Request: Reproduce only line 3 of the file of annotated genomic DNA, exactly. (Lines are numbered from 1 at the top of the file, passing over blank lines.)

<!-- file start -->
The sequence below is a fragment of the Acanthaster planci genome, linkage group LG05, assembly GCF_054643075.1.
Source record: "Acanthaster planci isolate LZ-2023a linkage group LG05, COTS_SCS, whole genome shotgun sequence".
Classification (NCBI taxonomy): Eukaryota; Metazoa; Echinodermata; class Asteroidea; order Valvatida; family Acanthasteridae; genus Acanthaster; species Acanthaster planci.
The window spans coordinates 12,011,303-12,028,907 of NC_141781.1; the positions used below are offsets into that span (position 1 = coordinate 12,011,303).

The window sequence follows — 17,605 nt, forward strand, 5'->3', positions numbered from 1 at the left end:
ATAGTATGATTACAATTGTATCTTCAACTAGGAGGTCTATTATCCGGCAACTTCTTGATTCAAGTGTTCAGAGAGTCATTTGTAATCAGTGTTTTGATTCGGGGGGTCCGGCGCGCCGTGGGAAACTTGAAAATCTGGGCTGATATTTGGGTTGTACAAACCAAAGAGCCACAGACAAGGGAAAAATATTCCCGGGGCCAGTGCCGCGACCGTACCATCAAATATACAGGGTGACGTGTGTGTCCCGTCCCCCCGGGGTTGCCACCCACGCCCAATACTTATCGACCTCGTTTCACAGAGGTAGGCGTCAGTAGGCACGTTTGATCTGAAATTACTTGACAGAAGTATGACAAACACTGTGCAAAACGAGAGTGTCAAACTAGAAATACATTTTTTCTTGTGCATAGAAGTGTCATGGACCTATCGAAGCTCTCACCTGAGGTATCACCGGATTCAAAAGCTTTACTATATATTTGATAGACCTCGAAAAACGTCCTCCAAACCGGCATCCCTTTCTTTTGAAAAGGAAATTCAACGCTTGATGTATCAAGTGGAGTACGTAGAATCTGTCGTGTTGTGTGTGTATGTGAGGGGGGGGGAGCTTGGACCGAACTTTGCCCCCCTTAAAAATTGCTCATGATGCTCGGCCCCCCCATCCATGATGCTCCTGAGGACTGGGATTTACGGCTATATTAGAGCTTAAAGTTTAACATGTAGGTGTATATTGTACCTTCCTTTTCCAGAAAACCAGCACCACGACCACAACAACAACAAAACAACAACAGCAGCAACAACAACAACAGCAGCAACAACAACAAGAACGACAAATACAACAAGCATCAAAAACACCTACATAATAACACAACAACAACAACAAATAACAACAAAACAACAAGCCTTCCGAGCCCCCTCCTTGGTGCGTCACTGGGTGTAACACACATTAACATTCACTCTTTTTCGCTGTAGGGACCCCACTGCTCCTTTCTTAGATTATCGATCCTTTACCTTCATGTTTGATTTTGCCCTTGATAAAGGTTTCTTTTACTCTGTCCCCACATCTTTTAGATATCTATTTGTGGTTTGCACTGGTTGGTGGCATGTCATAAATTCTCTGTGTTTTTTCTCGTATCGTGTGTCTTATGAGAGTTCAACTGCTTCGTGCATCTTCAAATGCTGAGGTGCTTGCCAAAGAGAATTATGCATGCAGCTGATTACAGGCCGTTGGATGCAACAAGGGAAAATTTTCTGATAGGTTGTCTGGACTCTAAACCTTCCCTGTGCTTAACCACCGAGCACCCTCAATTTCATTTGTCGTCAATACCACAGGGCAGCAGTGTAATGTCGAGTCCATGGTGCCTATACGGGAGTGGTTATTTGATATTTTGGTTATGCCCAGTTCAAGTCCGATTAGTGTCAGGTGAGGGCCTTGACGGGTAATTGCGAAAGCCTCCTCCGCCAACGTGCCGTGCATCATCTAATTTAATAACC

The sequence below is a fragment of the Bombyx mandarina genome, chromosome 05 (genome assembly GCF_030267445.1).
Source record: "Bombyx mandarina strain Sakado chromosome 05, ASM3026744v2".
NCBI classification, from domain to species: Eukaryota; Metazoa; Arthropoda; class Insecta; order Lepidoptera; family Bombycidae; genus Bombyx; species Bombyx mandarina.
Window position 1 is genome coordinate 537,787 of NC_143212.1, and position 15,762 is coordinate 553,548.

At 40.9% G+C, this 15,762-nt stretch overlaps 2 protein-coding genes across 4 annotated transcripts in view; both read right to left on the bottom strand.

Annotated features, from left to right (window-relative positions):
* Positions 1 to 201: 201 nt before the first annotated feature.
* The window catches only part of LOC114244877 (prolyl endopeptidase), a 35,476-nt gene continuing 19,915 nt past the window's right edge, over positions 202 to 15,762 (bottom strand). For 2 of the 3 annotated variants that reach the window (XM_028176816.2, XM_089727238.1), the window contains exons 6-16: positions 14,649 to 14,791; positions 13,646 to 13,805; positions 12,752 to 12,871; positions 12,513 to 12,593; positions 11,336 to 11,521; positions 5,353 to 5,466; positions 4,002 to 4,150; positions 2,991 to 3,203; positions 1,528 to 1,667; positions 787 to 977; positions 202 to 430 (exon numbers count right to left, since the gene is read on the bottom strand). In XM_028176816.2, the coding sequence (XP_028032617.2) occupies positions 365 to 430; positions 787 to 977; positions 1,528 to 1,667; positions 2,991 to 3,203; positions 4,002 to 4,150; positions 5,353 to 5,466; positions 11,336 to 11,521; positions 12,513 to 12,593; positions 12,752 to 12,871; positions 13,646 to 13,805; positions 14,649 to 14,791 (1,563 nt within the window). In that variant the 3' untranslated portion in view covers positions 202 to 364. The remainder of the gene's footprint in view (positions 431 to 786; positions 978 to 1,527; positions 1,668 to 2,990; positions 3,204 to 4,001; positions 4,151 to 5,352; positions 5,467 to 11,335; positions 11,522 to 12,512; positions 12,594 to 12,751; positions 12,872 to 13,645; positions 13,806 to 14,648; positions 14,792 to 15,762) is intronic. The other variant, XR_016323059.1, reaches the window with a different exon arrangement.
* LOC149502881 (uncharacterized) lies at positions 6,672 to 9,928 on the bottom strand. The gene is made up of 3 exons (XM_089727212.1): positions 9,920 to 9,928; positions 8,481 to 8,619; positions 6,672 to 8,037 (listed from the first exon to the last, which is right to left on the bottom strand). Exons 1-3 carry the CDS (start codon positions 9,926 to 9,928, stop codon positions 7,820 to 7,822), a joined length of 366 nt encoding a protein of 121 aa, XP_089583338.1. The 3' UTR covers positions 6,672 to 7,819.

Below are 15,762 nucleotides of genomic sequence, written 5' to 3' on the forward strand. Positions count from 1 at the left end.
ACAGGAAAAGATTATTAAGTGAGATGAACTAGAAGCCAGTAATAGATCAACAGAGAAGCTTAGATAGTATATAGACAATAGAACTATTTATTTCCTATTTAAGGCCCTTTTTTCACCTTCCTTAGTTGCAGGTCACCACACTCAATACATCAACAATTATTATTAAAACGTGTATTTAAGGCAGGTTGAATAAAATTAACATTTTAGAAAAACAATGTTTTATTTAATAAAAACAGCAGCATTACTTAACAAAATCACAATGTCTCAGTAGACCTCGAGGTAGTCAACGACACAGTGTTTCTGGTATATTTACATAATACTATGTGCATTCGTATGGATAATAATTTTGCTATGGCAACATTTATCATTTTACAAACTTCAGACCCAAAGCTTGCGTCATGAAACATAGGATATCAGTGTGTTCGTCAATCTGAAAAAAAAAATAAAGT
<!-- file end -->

Classification (NCBI taxonomy): Eukaryota; Metazoa; Echinodermata; class Asteroidea; order Valvatida; family Acanthasteridae; genus Acanthaster; species Acanthaster planci.